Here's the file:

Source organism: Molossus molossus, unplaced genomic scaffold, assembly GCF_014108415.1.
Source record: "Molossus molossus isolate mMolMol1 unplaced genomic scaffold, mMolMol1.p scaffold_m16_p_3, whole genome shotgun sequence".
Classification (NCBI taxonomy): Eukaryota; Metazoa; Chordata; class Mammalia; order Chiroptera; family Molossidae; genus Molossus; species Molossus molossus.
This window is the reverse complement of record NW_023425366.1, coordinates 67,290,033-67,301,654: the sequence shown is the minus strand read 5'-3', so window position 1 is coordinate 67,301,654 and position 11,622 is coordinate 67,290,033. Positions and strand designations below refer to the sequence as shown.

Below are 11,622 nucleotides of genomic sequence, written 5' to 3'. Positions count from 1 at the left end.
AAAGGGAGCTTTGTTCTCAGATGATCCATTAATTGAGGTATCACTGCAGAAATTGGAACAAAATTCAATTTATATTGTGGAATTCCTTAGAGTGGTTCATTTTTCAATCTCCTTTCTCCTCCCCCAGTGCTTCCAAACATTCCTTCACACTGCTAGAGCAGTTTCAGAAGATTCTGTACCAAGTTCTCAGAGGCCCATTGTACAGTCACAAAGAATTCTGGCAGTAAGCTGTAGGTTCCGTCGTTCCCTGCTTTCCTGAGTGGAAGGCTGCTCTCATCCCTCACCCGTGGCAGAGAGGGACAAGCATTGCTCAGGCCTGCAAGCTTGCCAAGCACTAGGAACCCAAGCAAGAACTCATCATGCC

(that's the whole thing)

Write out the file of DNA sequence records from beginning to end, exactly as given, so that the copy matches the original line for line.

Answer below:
Source organism: Molossus molossus, unplaced genomic scaffold, assembly GCF_014108415.1.
Source record: "Molossus molossus isolate mMolMol1 unplaced genomic scaffold, mMolMol1.p scaffold_m16_p_3, whole genome shotgun sequence".
Classification (NCBI taxonomy): Eukaryota; Metazoa; Chordata; class Mammalia; order Chiroptera; family Molossidae; genus Molossus; species Molossus molossus.
This window is the reverse complement of record NW_023425366.1, coordinates 67,290,033-67,301,654: the sequence shown is the minus strand read 5'-3', so window position 1 is coordinate 67,301,654 and position 11,622 is coordinate 67,290,033. Positions and strand designations below refer to the sequence as shown.

Below are 11,622 nucleotides of genomic sequence, written 5' to 3'. Positions count from 1 at the left end.
AAAGGGAGCTTTGTTCTCAGATGATCCATTAATTGAGGTATCACTGCAGAAATTGGAACAAAATTCAATTTATATTGTGGAATTCCTTAGAGTGGTTCATTTTTCAATCTCCTTTCTCCTCCCCCAGTGCTTCCAAACATTCCTTCACACTGCTAGAGCAGTTTCAGAAGATTCTGTACCAAGTTCTCAGAGGCCCATTGTACAGTCACAAAGAATTCTGGCAGTAAGCTGTAGGTTCCGTCGTTCCCTGCTTTCCTGAGTGGAAGGCTGCTCTCATCCCTCACCCGTGGCAGAGAGGGACAAGCATTGCTCAGGCCTGCAAGCTTGCCAAGCACTAGGAACCCAAGCAAGAACTCATCATGCC